24 | BRANDFINANCE® football 50 | MAY 2013MethodologyWhat is a brand value?We define the brand as the trademarkand associated intellectual property.Football clubs are made up of a mixtureof fixed tangible assets (stadium, trainingground) and disclosed intangible assets(purchased players) with brand value,internally developed players & goodwillmaking up the difference to provide thecombined clubs value.How do we measure its value?We use the Royalty Relief method. Thisapproach assumes the company doesn’town their brand and must license it froma theoretical third party. The methoddetermines how much it would cost to dothis. It is called the Royalty Relief methodbecause when a business owns theirbrand they are ‘relieved’ from paying a‘royalty’ rate for its use.Royalty Relief ApproachThe Royalty Relief method is used forthree main reasons:1. It is the most recognised by technicalauthorities’ worldwide and favouredaccounting, tax and legal users becauseit calculates brand values by reference tocomparably third-party transactions.2. The method ties back to thecommercial reality of brands and theirability to command a premium in anarm’s length transaction.3. It can be performed on the basis ofpublicly available financial informationHow does the Royalty Reliefapproach work?Determine forecast revenues -referencing historic trends marketgrowth estimates, competitive forces,analyst projections and companyforecasts.1. Assess the Brand Strength – we useour BrandBeta® Index which in thecase of football clubs scores domesticand European honours, club heritage,revenue scale and split, attendancesand global reach amongst others tobenchmark the brands against eachother.2. Establish a Royalty Rate – we reviewcomparable licensing agreements aswell as analysing margins and valuedrivers to establish a royalty rate rangefor the sector and revenue stream. Theβrandβeta® is then applied to find thecorrect royalty rate for each brand withinthe range.3. Determine the Discount Rate – thisallows us to calculate the net presentvalue (NPV) of the brand’s futureearnings, therefore putting futurebenefits in today’s terms.4. Brand Valuation Calculation – steps 1-3are then brought together to determinethe NPV of post-tax royalties, which isthe brand value.Brand Ratings:These are calculated using BrandFinance’s Brand Strength Index analysis,which benchmarks the strength, risk andfuture potential of a brand relative toits competitors on a scale ranging fromAAA+ to D. It is conceptually similar to acredit rating. The data used to calculatethe ratings comes from various sourcesincluding Bloomberg, annual reports andBrand Finance research.Brand ratings definitionsAAA+ Extremely strongAA Very strongA StrongBBB-B AverageCCC-C WeakDDD-D FailingValuation dateAll brand values in the report are asat 29th May 2013 and displayed in US$millions. For any further information,please contact:Dave ChattawayHead of Sports Brand Valuation+44 207 389 9400D.Chattaway@brandfinance.comMatt HannaganSports Valuation Analyst+44 207 389 9400M.Hannagan@brandfinance.comOr visit:www.brandfinance.comHow were therankings compiled?The Brand Finance Index of ‘The Brand Finance® Football Brands 2013’ was compiled using,where available, publicly available information regarding market share, market growthand company financials. Our main sources of publicly available data were the DeloitteFootball Money League Report, Bloomberg, individual football club Annual Reports andpress releases. Brand value was derived using a ‘relief from royalty’ method that valuesbrands according to the cost of re-licensing them from a hypothetical third party.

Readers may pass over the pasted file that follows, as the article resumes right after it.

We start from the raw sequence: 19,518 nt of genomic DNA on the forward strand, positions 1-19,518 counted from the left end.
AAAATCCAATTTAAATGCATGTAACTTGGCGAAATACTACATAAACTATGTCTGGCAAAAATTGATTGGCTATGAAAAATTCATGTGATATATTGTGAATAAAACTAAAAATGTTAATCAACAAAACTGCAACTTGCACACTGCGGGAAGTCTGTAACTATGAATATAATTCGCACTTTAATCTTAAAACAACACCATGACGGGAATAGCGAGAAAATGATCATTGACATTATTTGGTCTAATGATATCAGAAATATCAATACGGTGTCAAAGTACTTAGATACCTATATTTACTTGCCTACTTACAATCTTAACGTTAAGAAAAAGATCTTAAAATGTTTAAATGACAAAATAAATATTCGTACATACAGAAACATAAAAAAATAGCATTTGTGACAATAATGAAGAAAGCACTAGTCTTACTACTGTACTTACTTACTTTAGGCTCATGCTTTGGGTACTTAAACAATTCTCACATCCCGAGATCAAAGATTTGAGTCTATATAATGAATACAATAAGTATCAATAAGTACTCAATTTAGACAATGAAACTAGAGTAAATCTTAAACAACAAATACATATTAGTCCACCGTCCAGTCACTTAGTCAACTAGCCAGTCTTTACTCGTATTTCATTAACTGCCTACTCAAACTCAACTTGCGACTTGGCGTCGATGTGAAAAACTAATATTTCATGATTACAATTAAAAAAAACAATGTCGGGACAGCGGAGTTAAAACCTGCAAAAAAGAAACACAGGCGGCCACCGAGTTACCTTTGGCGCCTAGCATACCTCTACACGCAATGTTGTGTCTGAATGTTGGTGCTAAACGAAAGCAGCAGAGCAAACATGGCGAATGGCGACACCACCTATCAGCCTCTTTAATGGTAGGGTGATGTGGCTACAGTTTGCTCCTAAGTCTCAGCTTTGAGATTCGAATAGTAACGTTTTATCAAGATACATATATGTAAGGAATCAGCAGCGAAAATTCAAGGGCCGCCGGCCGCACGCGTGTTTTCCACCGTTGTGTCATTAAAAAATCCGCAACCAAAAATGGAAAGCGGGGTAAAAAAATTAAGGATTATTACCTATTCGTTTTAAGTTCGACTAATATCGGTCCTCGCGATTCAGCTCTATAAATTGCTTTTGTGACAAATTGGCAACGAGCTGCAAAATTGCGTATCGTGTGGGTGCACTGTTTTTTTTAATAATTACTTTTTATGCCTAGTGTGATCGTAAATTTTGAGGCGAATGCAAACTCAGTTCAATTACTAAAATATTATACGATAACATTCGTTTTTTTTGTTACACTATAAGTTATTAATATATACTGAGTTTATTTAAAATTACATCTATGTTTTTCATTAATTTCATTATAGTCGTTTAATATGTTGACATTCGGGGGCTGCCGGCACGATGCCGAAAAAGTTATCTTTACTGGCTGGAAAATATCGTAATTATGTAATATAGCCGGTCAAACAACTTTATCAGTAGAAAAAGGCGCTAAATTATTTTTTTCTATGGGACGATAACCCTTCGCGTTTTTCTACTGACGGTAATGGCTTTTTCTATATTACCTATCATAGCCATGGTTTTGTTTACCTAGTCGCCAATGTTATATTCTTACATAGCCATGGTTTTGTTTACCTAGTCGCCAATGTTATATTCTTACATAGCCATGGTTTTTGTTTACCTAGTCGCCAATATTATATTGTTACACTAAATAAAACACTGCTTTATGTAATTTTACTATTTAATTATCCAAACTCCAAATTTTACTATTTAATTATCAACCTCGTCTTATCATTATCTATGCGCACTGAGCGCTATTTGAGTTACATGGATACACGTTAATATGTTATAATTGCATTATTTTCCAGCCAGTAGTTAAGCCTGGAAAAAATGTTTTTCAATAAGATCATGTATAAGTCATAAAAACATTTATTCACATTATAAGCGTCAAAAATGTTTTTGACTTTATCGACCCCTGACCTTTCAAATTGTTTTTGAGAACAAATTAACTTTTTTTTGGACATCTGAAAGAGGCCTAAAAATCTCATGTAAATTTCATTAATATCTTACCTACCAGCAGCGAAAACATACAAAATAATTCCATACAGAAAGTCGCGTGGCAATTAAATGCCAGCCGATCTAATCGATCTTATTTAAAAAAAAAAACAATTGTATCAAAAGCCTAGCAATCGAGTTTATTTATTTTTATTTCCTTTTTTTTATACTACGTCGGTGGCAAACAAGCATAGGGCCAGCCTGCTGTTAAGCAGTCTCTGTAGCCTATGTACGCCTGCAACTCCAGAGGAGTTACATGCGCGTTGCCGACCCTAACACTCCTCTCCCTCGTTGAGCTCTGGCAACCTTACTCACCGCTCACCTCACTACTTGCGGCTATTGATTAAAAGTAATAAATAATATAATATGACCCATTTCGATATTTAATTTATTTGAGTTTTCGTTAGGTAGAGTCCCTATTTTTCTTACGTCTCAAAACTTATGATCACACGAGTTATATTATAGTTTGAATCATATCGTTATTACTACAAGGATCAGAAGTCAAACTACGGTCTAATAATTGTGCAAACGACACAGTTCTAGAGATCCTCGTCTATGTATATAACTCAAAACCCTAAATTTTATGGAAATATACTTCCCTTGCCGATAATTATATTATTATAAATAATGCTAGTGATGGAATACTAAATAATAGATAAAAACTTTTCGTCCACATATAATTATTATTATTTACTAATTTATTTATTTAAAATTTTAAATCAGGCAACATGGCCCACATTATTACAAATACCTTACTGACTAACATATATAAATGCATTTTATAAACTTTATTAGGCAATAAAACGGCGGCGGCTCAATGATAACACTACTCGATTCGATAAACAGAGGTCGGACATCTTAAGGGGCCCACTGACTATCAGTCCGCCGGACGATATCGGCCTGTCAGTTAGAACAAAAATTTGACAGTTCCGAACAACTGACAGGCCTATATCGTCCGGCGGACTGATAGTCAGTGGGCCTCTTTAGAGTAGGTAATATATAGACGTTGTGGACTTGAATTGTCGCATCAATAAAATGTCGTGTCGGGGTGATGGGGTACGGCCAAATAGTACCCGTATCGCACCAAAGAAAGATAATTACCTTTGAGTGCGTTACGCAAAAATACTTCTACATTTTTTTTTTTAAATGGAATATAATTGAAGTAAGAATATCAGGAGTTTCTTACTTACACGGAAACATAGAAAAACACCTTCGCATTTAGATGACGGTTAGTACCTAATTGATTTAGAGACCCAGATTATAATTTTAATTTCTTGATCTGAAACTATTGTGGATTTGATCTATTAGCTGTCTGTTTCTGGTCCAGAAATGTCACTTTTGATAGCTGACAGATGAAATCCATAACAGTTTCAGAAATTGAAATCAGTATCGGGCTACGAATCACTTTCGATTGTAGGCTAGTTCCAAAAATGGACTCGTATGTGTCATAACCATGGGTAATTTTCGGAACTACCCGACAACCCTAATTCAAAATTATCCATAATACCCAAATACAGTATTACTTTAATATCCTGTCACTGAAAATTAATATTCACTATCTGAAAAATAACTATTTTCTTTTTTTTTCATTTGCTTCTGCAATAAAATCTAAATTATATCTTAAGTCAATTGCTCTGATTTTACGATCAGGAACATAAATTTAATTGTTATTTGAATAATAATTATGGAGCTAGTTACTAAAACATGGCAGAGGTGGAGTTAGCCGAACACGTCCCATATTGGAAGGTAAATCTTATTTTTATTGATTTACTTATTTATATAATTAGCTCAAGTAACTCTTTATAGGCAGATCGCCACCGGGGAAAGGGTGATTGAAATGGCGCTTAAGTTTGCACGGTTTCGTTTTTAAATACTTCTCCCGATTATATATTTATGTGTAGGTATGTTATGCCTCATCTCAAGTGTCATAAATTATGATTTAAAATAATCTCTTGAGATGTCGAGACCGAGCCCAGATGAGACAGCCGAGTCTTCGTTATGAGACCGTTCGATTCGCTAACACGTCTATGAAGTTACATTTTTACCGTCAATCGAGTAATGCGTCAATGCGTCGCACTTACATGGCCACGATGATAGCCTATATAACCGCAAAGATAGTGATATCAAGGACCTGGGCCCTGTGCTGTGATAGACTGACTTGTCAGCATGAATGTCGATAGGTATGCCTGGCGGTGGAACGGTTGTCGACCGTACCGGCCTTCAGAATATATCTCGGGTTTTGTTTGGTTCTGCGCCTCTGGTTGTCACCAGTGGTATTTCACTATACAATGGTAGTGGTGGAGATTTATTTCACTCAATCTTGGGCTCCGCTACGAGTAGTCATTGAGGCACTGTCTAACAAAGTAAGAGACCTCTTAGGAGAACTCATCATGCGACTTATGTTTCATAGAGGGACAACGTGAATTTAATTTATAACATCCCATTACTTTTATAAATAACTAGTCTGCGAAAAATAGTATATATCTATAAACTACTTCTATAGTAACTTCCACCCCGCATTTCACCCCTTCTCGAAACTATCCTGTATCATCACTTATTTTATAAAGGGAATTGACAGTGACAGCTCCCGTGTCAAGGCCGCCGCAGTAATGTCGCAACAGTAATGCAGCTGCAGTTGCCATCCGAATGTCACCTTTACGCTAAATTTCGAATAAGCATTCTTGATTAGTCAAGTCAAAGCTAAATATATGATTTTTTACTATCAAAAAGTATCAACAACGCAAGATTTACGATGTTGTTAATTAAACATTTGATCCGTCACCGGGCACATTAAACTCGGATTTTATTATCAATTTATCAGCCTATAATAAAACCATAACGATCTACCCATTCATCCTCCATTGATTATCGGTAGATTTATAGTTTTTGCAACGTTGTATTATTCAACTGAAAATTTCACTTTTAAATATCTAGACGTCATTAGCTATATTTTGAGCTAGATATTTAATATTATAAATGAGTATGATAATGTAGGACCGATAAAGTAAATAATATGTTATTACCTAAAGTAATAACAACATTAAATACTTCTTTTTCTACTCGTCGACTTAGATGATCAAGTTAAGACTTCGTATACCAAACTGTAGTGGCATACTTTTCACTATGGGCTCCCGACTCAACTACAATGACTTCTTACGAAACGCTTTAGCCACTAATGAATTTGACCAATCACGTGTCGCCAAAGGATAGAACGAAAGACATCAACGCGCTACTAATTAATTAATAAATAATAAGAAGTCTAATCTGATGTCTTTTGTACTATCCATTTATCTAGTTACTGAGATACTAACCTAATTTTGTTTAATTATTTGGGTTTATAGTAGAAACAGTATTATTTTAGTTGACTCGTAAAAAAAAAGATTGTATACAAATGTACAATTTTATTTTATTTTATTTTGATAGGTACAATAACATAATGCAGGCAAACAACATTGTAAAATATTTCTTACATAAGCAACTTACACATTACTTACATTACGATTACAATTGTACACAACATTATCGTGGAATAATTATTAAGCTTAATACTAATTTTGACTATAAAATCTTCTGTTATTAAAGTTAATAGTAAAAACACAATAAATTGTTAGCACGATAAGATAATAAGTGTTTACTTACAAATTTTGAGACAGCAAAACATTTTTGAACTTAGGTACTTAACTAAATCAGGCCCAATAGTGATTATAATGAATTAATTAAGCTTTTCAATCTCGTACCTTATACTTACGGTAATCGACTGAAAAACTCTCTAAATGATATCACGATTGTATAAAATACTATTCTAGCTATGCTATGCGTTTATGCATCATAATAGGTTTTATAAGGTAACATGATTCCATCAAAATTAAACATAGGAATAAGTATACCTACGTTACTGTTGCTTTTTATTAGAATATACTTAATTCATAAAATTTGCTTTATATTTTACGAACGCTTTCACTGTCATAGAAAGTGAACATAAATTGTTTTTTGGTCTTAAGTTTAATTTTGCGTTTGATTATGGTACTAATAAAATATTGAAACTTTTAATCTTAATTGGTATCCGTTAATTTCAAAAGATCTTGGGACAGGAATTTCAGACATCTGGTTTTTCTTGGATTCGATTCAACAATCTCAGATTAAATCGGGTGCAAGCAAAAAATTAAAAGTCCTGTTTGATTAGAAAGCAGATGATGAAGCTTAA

MAY 2013 | BRANDFINANCE® Football 50 | 25Brand FinanceSince it was founded in 1996, BrandFinance has performed thousands ofbranded business, brand and intangibleasset valuations worth trillions of dollars.Brand Finance’s servicessupport a variety of businessneeds:• Technical valuations for accounting,tax and legal purposes• Valuations in support of commercialtransactions (acquisitions, divestitures,AboutBrand FinanceBrand Finance is an independent global business focused on advising strongly brandedorganisations on how to maximize value through the effective management of their brandsand intangible assets.licensing and joint ventures) involvingdifferent forms of intellectual property• Valuations as part of a wider mandateto deliver value-based marketing strategyand tracking, thereby bridging the gapbetween marketing and finance. Ourclients include international brandowners, tax authorities, IP lawyers andinvestment banks. Our work is frequentlypeer-reviewed by the big four auditpractices and our reports have also beenaccepted by various regulatory bodies,including the UK Takeover Panel. BrandFinance is headquartered in Londonand has a network of internationaloffices in Amsterdam, Bangalore,Barcelona, Cape Town, Colombo,Dubai, Geneva, Helsinki, Hong Kong,Istanbul, Lisbon, Madrid, Moscow,New York, Paris, Sao Paulo, Sydney,Singapore, Toronto and Zagreb.www.brandfinance.comValuation• How much should you pay?• Structure of payments• Competitor research• Brand value tracking Analytics• Business case modelling• Sponsorship impact on driversof demand• Return on investment• Sponsorship objectives/KPI• Commission of market researchStrategy• Brand Audit• Brand “Fit” analysis• Stakeholder mapping• Brand Licensing• Budget setting / allocation Transactions• Brand due diligence• Negotiation strategy• Brand licensingOur ServicesAt Brand Finance we have worked with world leaders in the sports industry helping themto build and understand their brand. We apply all of our core service offerings to the sportsindustry ensuring you get the most out of your partnership and brand assets. Our servicesare tailored separately towards the sponsor and the rights holder.• Valuation of rights• Structure of charges• Competitor research• Market review & Expectations• Proof of ROI• Quantification of sponsorshipbenefits• Database management• Brand Audit• What to license• How to license it• Selecting the right partners• Building a more appealingbrand to license• Brand extension /diversification• Tax efficient brandstructuring• Transfer Pricing• FundraisingRightsHolderSponsor